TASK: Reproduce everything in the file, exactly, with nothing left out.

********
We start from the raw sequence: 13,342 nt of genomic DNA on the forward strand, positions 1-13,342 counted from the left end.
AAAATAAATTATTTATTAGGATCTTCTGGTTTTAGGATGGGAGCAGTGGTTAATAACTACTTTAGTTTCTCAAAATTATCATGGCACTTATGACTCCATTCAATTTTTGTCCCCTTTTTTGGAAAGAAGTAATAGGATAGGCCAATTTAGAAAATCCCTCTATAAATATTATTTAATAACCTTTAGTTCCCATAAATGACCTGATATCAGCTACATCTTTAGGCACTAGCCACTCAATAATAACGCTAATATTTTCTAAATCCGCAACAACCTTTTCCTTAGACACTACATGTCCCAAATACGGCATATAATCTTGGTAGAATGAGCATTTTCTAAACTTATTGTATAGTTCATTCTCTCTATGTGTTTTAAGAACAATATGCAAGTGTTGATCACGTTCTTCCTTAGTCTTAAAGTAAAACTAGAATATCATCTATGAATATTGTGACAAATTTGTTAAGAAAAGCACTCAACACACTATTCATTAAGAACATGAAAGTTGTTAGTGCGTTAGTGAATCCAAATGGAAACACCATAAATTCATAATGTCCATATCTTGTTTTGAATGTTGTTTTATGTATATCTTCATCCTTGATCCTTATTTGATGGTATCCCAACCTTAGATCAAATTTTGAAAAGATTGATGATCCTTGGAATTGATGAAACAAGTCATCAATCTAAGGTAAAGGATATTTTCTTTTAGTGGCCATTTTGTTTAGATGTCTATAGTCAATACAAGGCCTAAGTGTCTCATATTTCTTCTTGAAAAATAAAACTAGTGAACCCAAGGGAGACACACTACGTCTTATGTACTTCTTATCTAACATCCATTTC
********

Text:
We start from the raw sequence: 13,342 nt of genomic DNA on the forward strand, positions 1-13,342 counted from the left end.
AAAATAAATTATTTATTAGGATCTTCTGGTTTTAGGATGGGAGCAGTGGTTAATAACTACTTTAGTTTCTCAAAATTATCATGGCACTTATGACTCCATTCAATTTTTGTCCCCTTTTTTGGAAAGAAGTAATAGGATAGGCCAATTTAGAAAATCCCTCTATAAATATTATTTAATAACCTTTAGTTCCCATAAATGACCTGATATCAGCTACATCTTTAGGCACTAGCCACTCAATAATAACGCTAATATTTTCTAAATCCGCAACAACCTTTTCCTTAGACACTACATGTCCCAAATACGGCATATAATCTTGGTAGAATGAGCATTTTCTAAACTTATTGTATAGTTCATTCTCTCTATGTGTTTTAAGAACAATATGCAAGTGTTGATCACGTTCTTCCTTAGTCTTAAAGTAAAACTAGAATATCATCTATGAATATTGTGACAAATTTGTTAAGAAAAGCACTCAACACACTATTCATTAAGAACATGAAAGTTGTTAGTGCGTTAGTGAATCCAAATGGAAACACCATAAATTCATAATGTCCATATCTTGTTTTGAATGTTGTTTTATGTATATCTTCATCCTTGATCCTTATTTGATGGTATCCCAACCTTAGATCAAATTTTGAAAAGATTGATGATCCTTGGAATTGATGAAACAAGTCATCAATCTAAGGTAAAGGATATTTTCTTTTAGTGGCCATTTTGTTTAGATGTCTATAGTCAATACAAGGCCTAAGTGTCTCATATTTCTTCTTGAAAAATAAAACTAGTGAACCCAAGGGAGACACACTACGTCTTATGTACTTCTTATCTAACATCCATTTC